One of the reports I suspect few people know about is the Activity Log. It’s actually one of the oldest reports found within Express Software Manager, dating back to version 3.0, when it was still a pure software metering tool! Little known to many of our customers, the Activity Log is a fantastic troubleshooting tool that can be used in any number of situations (some of which are described below).
The Activity Log summarizes application usage based on license unit(s), machine(s), user(s) or server(s), with a level of detail that you won’t find in any other of Express Software Manager IT asset management reports. This can be used to pinpoint applications being launched on specific machines or by specific users, as well as what remote devices and/or users are accessing applications on your Citrix or terminal server. With usage data such as start and end time, idle time, and total time launched, you can zero in on all kinds of activities taking place on your network that are extremely useful from a troubleshooting standpoint.
Here are some ways our customers have used the Activity Log report.
1) A school district was trying to identify a student that was running a hacking tool to steal student IDs and passwords from users logging onto the network. After determining which hacking tool was being used, they began metering the program, then turned to the Activity Log report to figure out exactly when the tool was being launched, from what machines, and who was logged in as the user. With this information, the police were able to issue a warrant for the student’s arrest.
2) Another one of our customers was experiencing network issues periodically over the course of several days. Using the Activity Log, the company’s systems administrator investigated which programs were being run on desktops when bandwidth consumptions was at its highest, and he soon determined a gaming program was the culprit. The admin contacted the employee running the game, then blocked the use of the program using Express Software Manager’s application control feature.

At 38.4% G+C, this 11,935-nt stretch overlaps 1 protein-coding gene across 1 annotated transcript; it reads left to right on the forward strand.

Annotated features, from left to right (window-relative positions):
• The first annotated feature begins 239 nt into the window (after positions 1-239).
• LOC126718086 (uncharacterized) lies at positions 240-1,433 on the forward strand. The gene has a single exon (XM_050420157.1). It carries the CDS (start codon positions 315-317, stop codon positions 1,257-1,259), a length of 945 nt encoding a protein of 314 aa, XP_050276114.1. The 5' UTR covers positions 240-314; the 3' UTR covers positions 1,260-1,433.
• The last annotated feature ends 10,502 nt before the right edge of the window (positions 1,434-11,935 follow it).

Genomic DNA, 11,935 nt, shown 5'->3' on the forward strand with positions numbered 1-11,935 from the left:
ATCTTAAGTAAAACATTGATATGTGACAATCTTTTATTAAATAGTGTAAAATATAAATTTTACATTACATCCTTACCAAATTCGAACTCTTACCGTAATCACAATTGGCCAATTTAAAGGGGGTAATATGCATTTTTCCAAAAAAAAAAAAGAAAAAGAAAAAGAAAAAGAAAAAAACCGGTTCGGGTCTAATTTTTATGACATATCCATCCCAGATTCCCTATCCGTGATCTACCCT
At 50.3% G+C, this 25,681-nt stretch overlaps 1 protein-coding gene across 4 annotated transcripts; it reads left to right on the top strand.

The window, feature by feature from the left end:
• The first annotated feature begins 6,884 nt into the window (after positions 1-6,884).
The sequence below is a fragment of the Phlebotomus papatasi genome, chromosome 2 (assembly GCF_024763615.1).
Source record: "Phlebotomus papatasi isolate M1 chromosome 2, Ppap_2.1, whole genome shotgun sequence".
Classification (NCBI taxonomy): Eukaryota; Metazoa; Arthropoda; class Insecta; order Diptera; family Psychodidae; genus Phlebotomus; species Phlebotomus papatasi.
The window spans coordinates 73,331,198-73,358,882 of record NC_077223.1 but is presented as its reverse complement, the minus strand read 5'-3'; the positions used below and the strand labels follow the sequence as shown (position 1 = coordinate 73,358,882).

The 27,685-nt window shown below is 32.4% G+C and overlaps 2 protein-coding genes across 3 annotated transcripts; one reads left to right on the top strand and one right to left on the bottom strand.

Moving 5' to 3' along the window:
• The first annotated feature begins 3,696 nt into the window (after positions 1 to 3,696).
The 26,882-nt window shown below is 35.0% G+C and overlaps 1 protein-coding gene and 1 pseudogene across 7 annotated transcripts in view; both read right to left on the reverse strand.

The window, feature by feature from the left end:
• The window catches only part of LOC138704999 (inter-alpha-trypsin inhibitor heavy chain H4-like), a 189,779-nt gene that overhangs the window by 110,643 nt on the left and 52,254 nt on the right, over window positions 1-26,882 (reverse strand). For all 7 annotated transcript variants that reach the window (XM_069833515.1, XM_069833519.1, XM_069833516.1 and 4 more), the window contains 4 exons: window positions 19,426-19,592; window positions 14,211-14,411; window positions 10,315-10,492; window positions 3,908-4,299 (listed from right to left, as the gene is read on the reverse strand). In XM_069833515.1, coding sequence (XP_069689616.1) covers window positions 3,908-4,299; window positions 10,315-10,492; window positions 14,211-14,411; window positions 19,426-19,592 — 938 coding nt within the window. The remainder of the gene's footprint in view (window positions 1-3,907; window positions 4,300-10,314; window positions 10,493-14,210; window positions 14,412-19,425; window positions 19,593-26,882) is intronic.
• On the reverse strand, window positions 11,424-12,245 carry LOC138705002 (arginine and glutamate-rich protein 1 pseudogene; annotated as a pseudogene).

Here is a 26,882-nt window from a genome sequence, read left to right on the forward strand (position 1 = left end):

3) The helpdesk staff at an engineering firm was fielding calls from a number of users reporting that their PCs were crashing. One of the support reps pulled up the activity logs for those users and realized that a recent upgrade of a 3-D modeling program was causing compatibility issues with other applications running on their machines. The staff contacted technical support at the program’s manufacturer, and quickly fixed the problem on the users’ PCs. Crisis averted.
4) Our own IT manager was puzzled when an employee returned from vacation to say that someone was logged into her machine. He looked at the Activity Log for the machine in question to see who had been logged in and what applications the user had run during this time period. As it turned out, the user account was the Domain Administrator account. And fortunately, there was only one additional individual with domain admin privileges. When asked, the individual admitted sheepishly that he’d logged into the employee’s machine and forgot to log out.
The Activity Log is the first report found under “All Reports” within the Express Reports Console. If you’ve used the Activity Log, either on an ad hoc basis or more regularly, feel free to leave a comment telling us how YOU have used it!